We think this argument misses the point. The crux of the matter is whether is it legitimate for a habeas petitioner to be put to such a choice in the first place. The rule just described permits federal adjudication of the habeas claims relating to all three convictions to be held hostage to the demands of the Texas habeas system. As has been stressed before, comity and federalism require sensitive accommodation of competing interests by both the states and the national government. Each must give due respect for the other's needs and goals. Here, the state habeas rule would greatly hinder speedy federal court consideration of either Carter's 1974 conviction or his earlier convictions, depending upon the course he chooses.
We have spent a considerable amount of time earlier in this opinion explaining how the Texas habeas abstention rule creates a procedural logjam which delays potentially meritorious claims, burdens litigants who seek a federal forum for claims already dismissed by the States, acts as a snare for the unwary and wastes the judicial resources of the federal courts. All of these problems with the rule are present in this case. We think the choice which Texas seeks to put Carter to is untenable; it cannot be considered to present him with an adequate and effective state remedy, and exhaustion doctrine does not require us to hold otherwise. Instead, we hold that when Carter's petition No. 178,126-C was dismissed from the Texas Court of Criminal Appeals, there was at that point no available state remedy which was also an adequate remedy. Thus he has met the requirements of §§ 2254(b) and (c).
The Texas Court of Criminal Appeals dismissed Carter's double jeopardy claim even though the claim did not involve an attack on a prior conviction being challenged in federal court. As discussed earlier, we have no reason to assume that the double jeopardy claim raised alone now would be heard by the Texas courts while No. 74-H-1603-A is pending. Moreover Texas' policy of discouraging piecemeal litigation and the abuse of the writ doctrines developed to enforce that policy suggest the opposite. See Ex parte Dora, 548 S.W.2d 392 (Tex.Cr.App. 1977); Ex parte Carr, 511 S.W.2d 523 (Tex.Cr.App. 1974). Nor has either party even suggested that the double jeopardy claim could be raised by itself while the federal action is pending. In view of these factors, we think it would be unjust to remand Carter to the state courts on the basis of a theoretical possibility that an adequate state remedy exists for his double jeopardy claim.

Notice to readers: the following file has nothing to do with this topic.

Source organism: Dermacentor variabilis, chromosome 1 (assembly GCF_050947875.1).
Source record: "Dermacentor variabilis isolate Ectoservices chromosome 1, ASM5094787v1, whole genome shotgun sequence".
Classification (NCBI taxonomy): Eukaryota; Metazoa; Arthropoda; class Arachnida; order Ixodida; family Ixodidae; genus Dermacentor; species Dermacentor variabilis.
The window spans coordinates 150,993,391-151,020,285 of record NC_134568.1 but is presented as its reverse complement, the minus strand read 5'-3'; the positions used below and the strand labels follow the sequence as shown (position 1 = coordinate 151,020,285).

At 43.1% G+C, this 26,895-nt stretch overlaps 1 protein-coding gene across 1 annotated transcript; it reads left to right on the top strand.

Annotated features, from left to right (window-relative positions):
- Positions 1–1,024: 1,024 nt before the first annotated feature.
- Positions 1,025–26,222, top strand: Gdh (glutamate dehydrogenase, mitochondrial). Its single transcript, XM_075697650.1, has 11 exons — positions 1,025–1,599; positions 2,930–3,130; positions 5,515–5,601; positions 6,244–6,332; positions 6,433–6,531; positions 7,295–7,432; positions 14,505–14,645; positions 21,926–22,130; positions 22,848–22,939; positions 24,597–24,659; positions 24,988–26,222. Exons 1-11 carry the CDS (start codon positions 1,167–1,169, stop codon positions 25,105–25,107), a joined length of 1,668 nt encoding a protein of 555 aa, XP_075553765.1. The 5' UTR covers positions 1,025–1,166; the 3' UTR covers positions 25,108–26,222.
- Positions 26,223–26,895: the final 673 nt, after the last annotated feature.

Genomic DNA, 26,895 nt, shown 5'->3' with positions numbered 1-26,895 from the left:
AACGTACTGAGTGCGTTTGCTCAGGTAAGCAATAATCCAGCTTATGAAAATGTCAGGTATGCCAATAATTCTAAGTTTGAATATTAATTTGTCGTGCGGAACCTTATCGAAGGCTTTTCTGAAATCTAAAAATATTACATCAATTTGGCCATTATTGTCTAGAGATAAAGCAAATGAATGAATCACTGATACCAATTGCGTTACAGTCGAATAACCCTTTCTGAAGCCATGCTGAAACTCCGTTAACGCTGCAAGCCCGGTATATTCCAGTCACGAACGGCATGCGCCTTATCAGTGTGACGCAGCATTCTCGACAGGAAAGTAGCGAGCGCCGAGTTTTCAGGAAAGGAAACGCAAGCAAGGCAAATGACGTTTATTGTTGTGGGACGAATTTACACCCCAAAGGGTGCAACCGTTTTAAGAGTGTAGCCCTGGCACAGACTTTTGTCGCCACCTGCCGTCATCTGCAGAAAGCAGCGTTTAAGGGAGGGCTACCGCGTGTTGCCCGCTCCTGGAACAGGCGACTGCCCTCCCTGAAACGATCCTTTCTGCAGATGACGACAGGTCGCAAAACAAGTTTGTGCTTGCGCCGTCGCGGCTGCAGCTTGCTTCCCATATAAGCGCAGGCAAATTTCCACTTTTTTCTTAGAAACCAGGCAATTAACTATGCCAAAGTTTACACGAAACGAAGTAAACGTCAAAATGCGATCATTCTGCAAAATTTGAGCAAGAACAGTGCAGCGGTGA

Carter urges upon this court an additional reason why he should not be put to the choice of dismissing his federal suit or delaying his state suit. The sentences for his 1969 and 1962 convictions, which he attacks in No. 74-H-1603-A, have already been served. Carter argues that if he dismisses the federal action and has his 1974 conviction overturned by the state courts, he will be unable to raise the claims in No. 74-H-1603-A in another federal habeas action. This is because, he claims, the custody requirements of § 2254 would no longer be satisfied. Carter is apparently relying on the statement in Carter v. Hardy, 526 F.2d 314, 315 (5th Cir.), cert. denied, 429 U.S. 838, 97 S.Ct. 108, 50 L.Ed.2d 105 (1976), that "[h]abeas corpus lies essentially to challenge illegal restraint; the writ is not available where the sentence challenged has been fully served and is not being used for enhancement purposes." Accord, Escobedo v. Estelle, 650 F.2d 70, modified on petition for rehearing, 655 F.2d 613 (5th Cir. 1981).
We note that it is still an unsettled question in this circuit to what extent the use of an earlier sentence for enhancement purposes in a present sentence satisfies the custody requirement for the purpose of an attack on the former sentence. See generally Escobedo v. Estelle, supra (suggesting that requirement may be satisfied, if, according to the rule of Sinclair v. Blackburn, 599 F.2d 673, 676 (5th Cir. 1979), cert. denied, 444 U.S. 1023, 100 S.Ct. 684, 62 L.Ed.2d 656 (1980), petitioner can show a positive, demonstrable relationship between the prior conviction and the petitioner's present incarceration.) Relying on Escobedo and the doctrine of Wainwright v. Sykes, 433 U.S. 72, 97 S.Ct. 2497, 53 L.Ed.2d 594 (1977), the State of Texas suggested at oral argument that the custody requirements in No. 74-H-1603-A may not be presently met even now due to a failure by Carter to make proper objections to the use of the 1969 and 1962 convictions at his 1974 sentencing hearing. See Escobedo, supra, 655 F.2d at 615 n. 4. The State has also argued that the claims in No. 74-H-1603-A should be dismissed in any case for failure to exhaust state remedies. However, these questions are not properly before us; they are for the decision of the district court judge who is hearing that case. We must and will assume that Carter's action in No. 74-H-1603-A is both properly in federal court and potentially meritorious.